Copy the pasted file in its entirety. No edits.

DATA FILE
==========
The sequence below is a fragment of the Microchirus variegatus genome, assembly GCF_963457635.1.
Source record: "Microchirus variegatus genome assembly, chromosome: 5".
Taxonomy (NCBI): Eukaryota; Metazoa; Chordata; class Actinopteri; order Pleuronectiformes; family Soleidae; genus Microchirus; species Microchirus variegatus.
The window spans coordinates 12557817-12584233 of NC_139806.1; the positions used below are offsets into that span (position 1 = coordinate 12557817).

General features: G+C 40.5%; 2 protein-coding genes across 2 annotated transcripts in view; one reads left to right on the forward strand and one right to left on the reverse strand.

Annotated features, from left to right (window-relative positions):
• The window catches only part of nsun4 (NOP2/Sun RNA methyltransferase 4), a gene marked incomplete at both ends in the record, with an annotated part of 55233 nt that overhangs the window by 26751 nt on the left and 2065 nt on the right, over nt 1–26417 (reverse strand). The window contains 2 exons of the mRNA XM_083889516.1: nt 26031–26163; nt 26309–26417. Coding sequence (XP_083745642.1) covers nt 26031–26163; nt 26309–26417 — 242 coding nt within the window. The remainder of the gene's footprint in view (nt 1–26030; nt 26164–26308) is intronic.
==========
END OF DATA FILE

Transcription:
The sequence below is a fragment of the Microchirus variegatus genome, assembly GCF_963457635.1.
Source record: "Microchirus variegatus genome assembly, chromosome: 5".
Taxonomy (NCBI): Eukaryota; Metazoa; Chordata; class Actinopteri; order Pleuronectiformes; family Soleidae; genus Microchirus; species Microchirus variegatus.
The window spans coordinates 12557817-12584233 of NC_139806.1; the positions used below are offsets into that span (position 1 = coordinate 12557817).

General features: G+C 40.5%; 2 protein-coding genes across 2 annotated transcripts in view; one reads left to right on the forward strand and one right to left on the reverse strand.

Annotated features, from left to right (window-relative positions):
• The window catches only part of nsun4 (NOP2/Sun RNA methyltransferase 4), a gene marked incomplete at both ends in the record, with an annotated part of 55233 nt that overhangs the window by 26751 nt on the left and 2065 nt on the right, over nt 1–26417 (reverse strand). The window contains 2 exons of the mRNA XM_083889516.1: nt 26031–26163; nt 26309–26417. Coding sequence (XP_083745642.1) covers nt 26031–26163; nt 26309–26417 — 242 coding nt within the window. The remainder of the gene's footprint in view (nt 1–26030; nt 26164–26308) is intronic.